CSC 160 Computer Science I
Winter 2016

Course Description

CSC 160 Computer Science I (3.50)

CSC 160 An introduction to computer science and programming emphasizing the development of algorithms and their implementation in Java using both procedural and object-oriented approaches. Topics include data types; assignment statements; I/O; arithmetic, relational and logical operators; control structures for selection and iteration; functions; the use of classes and objects; simple data structures, such as arrays; graphical user interfaces and event-driven programing. Extensive programming required. May not be taken after a higher level programming class.

Instructor Accessibility

My office is in Carnegie Hall 311 B. You can stop by in person, or call my office at 630-637-5174. If I am not at the office and you need immediate attention, you can call me at home at 630-759-2110. You can email me at gcmuganda@noctrl.edu. Winter term office hours are Mondays and Wednesdays 5:00- 6:15 pm; Fridays 9:30-12:00 Noon.

I can also see you by appointment.

Course Textbooks

Tony Gaddis and Godfrey Muganda, Starting Out With Java: From Control Structures through Data Structures, Third Edition, Pearson, 2016

Course Outline

This schedule of weekly topics is highly tentative and subject to alteration as the term progresses.

Week Course Topics Chapters
1 Introduction to Computers and Java Chapters 1 and 2
2 Data Types and Control Structures Chapters 2, 3, and 4
3 More on Control Structures; Intro to Arrays and Files Chapter 4
4 Classes and Methods Chapters 5 and 6
5 More on Classes Chapter 6
6 Class Inheritance and Interfaces Chapter 10
7 Graphical User Interfaces Chapter 12
8 More on Graphical User Interfaces Chapter 12
9 Array Searching and Sorting Chapter 7
10 Exceptions and Exception Handling Chapter 11

Schedule of In-class Quizzes and Tests

All tests and quizzes will be on Mondays unless otherwise announced.

Class Event Date Percent Weight
Quiz 1 Week 3 5%
Test 1 Week 5 15%
Test 2 Week 8 15%
Final Exam Week 11 25%

In addition to the tests, there will be a number of homework/ programming assignments. These will will count for 40% of the course grade. They will be designed to help you understand course concepts and prepare you for the in-class quizzes and tests. Some of the tests and quizzes may involve writing short programs based on the concepts covered in lectures and in the programming assignments.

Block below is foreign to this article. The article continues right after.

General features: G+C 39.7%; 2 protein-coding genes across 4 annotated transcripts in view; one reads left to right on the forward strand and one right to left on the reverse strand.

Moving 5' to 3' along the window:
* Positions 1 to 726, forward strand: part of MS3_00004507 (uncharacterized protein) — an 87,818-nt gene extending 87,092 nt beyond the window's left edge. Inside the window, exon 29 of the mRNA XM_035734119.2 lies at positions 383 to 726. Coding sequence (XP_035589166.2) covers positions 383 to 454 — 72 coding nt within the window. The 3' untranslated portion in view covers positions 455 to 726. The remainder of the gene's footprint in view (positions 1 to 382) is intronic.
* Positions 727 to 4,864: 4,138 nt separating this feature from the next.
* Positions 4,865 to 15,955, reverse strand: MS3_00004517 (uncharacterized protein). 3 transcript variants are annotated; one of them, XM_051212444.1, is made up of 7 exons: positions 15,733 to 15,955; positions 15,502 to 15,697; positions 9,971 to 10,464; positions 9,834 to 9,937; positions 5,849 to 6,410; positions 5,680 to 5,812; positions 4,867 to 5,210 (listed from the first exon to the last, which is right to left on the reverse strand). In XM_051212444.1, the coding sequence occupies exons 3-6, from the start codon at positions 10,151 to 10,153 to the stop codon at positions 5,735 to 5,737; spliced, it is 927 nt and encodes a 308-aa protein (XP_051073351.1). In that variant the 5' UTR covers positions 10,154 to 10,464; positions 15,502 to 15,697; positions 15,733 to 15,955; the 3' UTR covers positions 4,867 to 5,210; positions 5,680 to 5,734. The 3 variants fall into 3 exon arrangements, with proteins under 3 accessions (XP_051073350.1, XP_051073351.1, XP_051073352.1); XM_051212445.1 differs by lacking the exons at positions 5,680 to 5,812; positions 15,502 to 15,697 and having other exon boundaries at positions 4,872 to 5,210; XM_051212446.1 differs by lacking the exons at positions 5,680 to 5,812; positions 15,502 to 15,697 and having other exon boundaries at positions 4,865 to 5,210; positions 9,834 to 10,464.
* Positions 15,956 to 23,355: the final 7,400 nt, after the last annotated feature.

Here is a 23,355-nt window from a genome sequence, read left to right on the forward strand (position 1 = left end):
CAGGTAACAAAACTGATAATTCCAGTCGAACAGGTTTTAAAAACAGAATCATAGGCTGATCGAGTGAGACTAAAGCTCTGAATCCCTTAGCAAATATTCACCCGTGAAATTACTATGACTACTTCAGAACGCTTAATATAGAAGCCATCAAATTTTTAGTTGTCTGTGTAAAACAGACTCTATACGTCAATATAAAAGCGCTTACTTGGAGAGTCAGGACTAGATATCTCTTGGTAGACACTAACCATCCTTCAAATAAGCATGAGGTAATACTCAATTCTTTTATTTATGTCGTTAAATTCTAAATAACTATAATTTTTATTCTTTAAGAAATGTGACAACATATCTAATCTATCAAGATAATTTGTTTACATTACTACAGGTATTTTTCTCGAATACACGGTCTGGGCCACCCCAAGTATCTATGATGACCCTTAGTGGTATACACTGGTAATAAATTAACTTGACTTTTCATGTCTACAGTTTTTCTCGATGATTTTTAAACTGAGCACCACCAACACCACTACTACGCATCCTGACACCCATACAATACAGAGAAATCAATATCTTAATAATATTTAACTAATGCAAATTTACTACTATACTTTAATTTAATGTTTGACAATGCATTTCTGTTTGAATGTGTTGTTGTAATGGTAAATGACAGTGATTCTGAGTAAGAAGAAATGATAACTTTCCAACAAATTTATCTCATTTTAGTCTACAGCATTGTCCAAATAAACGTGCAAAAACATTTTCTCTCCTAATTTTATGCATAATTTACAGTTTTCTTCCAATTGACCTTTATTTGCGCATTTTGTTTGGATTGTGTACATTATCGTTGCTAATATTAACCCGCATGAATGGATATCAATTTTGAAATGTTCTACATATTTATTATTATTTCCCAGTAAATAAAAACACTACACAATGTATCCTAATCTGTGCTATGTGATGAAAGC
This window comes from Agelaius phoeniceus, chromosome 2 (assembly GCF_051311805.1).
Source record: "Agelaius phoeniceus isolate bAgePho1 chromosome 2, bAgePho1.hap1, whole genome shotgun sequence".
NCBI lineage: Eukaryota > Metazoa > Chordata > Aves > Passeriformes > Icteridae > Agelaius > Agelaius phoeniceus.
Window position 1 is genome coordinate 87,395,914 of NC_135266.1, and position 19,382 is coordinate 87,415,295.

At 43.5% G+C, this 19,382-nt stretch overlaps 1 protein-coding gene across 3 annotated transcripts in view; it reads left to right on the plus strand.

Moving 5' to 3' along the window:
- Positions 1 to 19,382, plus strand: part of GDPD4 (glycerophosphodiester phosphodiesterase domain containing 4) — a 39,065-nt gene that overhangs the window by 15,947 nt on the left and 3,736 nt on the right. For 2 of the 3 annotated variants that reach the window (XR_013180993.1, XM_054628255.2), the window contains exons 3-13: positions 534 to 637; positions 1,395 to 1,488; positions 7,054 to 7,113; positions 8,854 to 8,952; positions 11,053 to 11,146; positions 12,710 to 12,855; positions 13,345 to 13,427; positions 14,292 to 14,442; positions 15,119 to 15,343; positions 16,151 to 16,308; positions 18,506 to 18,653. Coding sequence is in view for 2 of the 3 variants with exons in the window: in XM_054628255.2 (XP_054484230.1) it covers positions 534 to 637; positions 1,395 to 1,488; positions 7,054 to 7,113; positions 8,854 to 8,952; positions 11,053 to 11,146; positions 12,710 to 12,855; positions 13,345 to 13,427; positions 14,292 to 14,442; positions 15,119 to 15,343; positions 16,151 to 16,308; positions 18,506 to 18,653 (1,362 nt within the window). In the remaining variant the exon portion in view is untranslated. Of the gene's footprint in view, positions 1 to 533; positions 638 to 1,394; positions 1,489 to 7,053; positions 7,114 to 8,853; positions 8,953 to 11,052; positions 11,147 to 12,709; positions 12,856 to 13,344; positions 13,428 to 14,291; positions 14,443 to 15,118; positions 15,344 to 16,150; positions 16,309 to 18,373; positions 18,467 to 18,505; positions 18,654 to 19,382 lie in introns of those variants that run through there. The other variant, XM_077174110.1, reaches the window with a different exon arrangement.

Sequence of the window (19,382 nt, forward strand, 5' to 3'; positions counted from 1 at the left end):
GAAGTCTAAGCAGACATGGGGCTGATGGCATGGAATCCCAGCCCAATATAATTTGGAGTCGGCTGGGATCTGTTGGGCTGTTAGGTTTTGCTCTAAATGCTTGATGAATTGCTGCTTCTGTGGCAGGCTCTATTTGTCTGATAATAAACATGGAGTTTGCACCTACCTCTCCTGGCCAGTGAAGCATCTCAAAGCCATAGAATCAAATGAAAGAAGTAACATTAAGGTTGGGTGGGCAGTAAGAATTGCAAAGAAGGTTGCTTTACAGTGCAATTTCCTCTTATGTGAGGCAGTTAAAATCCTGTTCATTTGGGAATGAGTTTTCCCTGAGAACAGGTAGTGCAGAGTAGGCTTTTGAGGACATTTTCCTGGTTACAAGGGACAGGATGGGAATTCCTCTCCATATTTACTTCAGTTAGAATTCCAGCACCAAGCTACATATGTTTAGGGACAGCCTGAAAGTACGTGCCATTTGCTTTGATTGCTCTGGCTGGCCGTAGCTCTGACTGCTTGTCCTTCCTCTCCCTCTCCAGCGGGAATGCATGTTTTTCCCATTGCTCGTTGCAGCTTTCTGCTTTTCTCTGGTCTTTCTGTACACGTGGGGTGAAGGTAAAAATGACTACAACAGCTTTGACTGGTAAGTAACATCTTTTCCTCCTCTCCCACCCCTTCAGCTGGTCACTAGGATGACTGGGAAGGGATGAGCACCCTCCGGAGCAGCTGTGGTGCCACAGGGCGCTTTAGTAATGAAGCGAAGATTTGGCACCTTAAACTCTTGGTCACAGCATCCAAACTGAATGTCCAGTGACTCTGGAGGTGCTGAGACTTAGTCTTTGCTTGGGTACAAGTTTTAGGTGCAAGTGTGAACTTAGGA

Email Communication

All assignments and projects must be submitted via email using your College email account. and must have a subject that begins with CSC 160 Homework Submission, followed by the assignment or project being submitted. For example, CSC 160 Submission of Project 1, or CSC 160 Submission of Homework 3. When asking a question or requesting help via email, your subject must begin with CSC 160 Help: ...

Late Policy

All assignments and projects should be turned in by midnight on the day due. A 10% penalty will be assessed on projects turned in late, but in general this penalty will not be levied if the assignment is turned in before I have completed grading the batch of assignments to which it belongs. No assignment/project turned in after the due date for the next assignment/project will be graded. I will make an exception to this rule for students who have been coming to see me for help, where I judge that the student is reasonably close to getting the assignment or project done.

Policy on Missed Quizzes and Tests

In-class tests and quizzes missed without a legitimate excuse cannot be made up. If you have to miss quiz or test (for some legitimate reason) please let me know at least a week before and I will make arrangements for a make up. In the event some unexpected reason beyond your control prevents you from being in class on the day of a test, contact me as soon as possible by phone or email to arrange a make up.

Ethics Policy / Academic Dishonesty.

No student should turn in for grading work that has been done by someone else, or work on which they have received help but which they do not understand. Any work turned in by a student will be considered to have been plagiarized if the student can not explain it when requested to do so by the instructor. It will also be considered to have been plagiarized if there is clear evidence that the work has been copied from another source, even if the student can explain it.